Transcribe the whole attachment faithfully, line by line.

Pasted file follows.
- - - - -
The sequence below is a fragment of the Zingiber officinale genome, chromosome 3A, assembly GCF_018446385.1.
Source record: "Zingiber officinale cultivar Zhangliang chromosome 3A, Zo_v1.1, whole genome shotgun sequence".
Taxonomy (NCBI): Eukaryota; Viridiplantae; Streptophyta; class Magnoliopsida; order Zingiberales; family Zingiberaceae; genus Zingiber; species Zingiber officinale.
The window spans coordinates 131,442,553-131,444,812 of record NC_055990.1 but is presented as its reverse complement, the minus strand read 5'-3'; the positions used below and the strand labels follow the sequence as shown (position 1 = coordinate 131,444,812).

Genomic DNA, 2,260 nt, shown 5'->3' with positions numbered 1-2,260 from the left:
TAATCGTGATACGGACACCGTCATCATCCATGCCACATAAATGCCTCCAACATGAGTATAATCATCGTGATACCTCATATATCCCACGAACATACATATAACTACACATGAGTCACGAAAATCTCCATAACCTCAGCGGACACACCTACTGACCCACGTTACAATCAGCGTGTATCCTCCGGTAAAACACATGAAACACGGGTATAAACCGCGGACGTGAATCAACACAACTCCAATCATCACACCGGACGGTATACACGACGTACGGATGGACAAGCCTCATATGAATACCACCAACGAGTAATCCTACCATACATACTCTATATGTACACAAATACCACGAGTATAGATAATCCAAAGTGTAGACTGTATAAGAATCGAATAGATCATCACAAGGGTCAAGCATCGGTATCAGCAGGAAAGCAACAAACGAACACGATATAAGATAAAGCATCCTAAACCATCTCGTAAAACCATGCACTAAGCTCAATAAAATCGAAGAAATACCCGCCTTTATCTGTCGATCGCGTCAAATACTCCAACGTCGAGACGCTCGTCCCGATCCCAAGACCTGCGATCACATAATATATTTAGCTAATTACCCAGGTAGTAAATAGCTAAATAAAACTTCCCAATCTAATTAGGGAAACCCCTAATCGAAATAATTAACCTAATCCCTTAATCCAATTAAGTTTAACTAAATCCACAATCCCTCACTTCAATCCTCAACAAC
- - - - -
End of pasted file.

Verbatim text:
The sequence below is a fragment of the Zingiber officinale genome, chromosome 3A, assembly GCF_018446385.1.
Source record: "Zingiber officinale cultivar Zhangliang chromosome 3A, Zo_v1.1, whole genome shotgun sequence".
Taxonomy (NCBI): Eukaryota; Viridiplantae; Streptophyta; class Magnoliopsida; order Zingiberales; family Zingiberaceae; genus Zingiber; species Zingiber officinale.
The window spans coordinates 131,442,553-131,444,812 of record NC_055990.1 but is presented as its reverse complement, the minus strand read 5'-3'; the positions used below and the strand labels follow the sequence as shown (position 1 = coordinate 131,444,812).

Genomic DNA, 2,260 nt, shown 5'->3' with positions numbered 1-2,260 from the left:
TAATCGTGATACGGACACCGTCATCATCCATGCCACATAAATGCCTCCAACATGAGTATAATCATCGTGATACCTCATATATCCCACGAACATACATATAACTACACATGAGTCACGAAAATCTCCATAACCTCAGCGGACACACCTACTGACCCACGTTACAATCAGCGTGTATCCTCCGGTAAAACACATGAAACACGGGTATAAACCGCGGACGTGAATCAACACAACTCCAATCATCACACCGGACGGTATACACGACGTACGGATGGACAAGCCTCATATGAATACCACCAACGAGTAATCCTACCATACATACTCTATATGTACACAAATACCACGAGTATAGATAATCCAAAGTGTAGACTGTATAAGAATCGAATAGATCATCACAAGGGTCAAGCATCGGTATCAGCAGGAAAGCAACAAACGAACACGATATAAGATAAAGCATCCTAAACCATCTCGTAAAACCATGCACTAAGCTCAATAAAATCGAAGAAATACCCGCCTTTATCTGTCGATCGCGTCAAATACTCCAACGTCGAGACGCTCGTCCCGATCCCAAGACCTGCGATCACATAATATATTTAGCTAATTACCCAGGTAGTAAATAGCTAAATAAAACTTCCCAATCTAATTAGGGAAACCCCTAATCGAAATAATTAACCTAATCCCTTAATCCAATTAAGTTTAACTAAATCCACAATCCCTCACTTCAATCCTCAACAAC